The security forces that formed a protective ring around the powerful clan were ushered onto the pitch to apprehend Mesut and make him answer for his supposed crime. The match official – seeing the ruling family were behind the fracas – blew the whistle and the match was suspended. Mesut saw these hulking men hurtling towards him and immediately flew towards his family. They all headed toward the exit of the stadia.
Hashish Ozil, realising there was no escape from the all-powerful family, issued orders to the rest of his family to split up and confuse the chasing pack. He then ran with Mesut towards the local harbour where his Uncle Flinkle had a cockle ship. He told his brother to set sail far away from the country with Mesut Ozil on board. He said a tearful farewell to his youngest child and thanked his brother for giving Mesut a second chance.
Mesut and his Uncle Flinkle sailed for days. His dreams ruined, his beloved family never to be seen again, Mesut was despondent, despite his Uncle entertaining him during the long hours at sea with lessons in the fine art of cockle-luring. His nights were spent on deck looking up at the stars and wishing with all his might for another chance to see his family.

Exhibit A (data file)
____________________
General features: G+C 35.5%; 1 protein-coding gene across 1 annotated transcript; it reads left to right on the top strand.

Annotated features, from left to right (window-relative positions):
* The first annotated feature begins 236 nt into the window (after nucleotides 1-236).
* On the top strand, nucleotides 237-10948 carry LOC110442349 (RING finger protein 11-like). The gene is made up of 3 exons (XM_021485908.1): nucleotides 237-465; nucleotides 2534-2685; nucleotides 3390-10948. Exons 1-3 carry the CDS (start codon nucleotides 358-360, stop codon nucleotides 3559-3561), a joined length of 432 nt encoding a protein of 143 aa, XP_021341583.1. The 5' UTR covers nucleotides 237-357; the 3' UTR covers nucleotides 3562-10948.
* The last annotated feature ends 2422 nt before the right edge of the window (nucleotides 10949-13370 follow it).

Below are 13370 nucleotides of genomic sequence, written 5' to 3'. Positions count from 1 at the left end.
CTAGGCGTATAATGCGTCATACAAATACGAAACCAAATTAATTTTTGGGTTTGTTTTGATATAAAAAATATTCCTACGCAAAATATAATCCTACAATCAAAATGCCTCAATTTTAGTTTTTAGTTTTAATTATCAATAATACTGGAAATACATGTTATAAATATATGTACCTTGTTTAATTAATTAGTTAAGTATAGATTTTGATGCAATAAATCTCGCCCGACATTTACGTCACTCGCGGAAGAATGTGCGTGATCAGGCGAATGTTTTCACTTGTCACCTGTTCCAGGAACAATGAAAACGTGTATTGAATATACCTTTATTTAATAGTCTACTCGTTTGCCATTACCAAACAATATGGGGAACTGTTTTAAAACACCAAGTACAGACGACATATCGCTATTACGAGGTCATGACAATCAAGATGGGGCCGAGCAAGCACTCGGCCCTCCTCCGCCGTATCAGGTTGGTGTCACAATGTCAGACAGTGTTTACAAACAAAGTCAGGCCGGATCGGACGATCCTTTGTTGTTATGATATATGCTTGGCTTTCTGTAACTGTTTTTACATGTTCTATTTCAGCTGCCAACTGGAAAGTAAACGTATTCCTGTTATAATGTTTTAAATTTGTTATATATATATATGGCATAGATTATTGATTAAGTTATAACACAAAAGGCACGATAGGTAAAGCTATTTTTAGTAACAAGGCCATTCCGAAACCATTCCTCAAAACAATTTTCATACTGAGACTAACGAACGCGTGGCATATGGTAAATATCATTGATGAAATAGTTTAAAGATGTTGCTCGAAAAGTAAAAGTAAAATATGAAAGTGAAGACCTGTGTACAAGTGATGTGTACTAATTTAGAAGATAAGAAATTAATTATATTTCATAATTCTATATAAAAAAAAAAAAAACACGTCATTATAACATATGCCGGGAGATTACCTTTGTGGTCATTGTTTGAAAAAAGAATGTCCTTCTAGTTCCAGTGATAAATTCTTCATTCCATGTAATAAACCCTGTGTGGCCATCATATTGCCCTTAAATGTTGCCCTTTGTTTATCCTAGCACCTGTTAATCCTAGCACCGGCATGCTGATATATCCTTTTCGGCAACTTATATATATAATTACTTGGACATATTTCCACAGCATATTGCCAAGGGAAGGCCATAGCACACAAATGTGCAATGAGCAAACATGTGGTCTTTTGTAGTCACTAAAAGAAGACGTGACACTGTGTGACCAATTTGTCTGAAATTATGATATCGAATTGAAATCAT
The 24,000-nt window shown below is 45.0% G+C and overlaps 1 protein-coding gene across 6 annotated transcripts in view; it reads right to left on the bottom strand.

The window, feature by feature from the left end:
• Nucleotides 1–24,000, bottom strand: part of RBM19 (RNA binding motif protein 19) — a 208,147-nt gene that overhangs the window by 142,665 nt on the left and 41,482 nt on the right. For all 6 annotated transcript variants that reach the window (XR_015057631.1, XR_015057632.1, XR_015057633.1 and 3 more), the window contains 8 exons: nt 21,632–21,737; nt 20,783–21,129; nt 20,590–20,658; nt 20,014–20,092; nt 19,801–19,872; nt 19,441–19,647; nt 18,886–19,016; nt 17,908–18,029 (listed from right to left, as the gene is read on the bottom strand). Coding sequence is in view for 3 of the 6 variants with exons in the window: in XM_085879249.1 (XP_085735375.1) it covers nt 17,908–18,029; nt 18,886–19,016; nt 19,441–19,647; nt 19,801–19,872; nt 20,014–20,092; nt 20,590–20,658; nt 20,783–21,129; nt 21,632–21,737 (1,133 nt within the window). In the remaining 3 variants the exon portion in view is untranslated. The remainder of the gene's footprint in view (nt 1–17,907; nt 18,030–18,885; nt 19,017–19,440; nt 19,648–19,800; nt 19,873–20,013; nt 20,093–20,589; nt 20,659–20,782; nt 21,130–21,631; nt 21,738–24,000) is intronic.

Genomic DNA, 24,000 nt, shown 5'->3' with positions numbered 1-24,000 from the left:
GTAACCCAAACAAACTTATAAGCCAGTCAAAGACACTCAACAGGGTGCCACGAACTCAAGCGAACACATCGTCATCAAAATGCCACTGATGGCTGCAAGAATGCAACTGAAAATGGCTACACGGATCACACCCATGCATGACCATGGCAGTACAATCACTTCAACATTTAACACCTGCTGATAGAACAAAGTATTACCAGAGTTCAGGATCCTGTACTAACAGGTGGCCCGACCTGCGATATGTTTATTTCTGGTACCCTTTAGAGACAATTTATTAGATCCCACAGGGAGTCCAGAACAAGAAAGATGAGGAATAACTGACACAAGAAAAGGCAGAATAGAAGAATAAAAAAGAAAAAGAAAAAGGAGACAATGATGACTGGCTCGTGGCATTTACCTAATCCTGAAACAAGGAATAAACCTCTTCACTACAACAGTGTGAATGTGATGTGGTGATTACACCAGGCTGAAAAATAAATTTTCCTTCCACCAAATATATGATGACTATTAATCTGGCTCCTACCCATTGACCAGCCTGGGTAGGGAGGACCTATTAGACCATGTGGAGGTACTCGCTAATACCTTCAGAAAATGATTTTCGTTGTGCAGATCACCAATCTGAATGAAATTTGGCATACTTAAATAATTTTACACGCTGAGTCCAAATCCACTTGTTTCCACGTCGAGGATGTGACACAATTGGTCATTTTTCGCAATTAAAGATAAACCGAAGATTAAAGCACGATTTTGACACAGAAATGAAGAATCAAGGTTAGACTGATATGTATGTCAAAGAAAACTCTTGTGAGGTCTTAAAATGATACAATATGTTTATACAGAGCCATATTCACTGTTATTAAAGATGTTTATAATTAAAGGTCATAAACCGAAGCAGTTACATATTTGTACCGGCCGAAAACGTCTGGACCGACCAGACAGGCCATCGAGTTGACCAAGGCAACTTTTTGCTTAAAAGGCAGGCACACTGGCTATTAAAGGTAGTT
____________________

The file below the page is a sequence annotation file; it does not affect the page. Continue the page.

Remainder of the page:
After what seemed like months at sea but what was really a week, they moored up in Germany. His Uncle had a second family in Gelsenkirchen and Mesut was welcomed into the household as one of their own. Uncle Flinkle shared his time between Turkey and Germany and Mesut flourished under the more organised nature of Germany’s education system – despite the initial language barrier. Germany had a healthy number of Turkish immigrants and Mesut wasn’t alone in having roots further afield.
His upheaval and recent tragedy didn’t prove to be an obstacle to his footballing rise to glory though. Soon enough another opportunity arose thanks to him standing head and shoulders above his cohorts in school and he was soon signed up to Schalke.
The rest is history. His tough upbringing and awful wrench leaving his family acted like fuel to his desire for success and he never gave up on his dream. His name? Well, that came from an age-old Ottoman phrase meaning ‘ He with eyes’.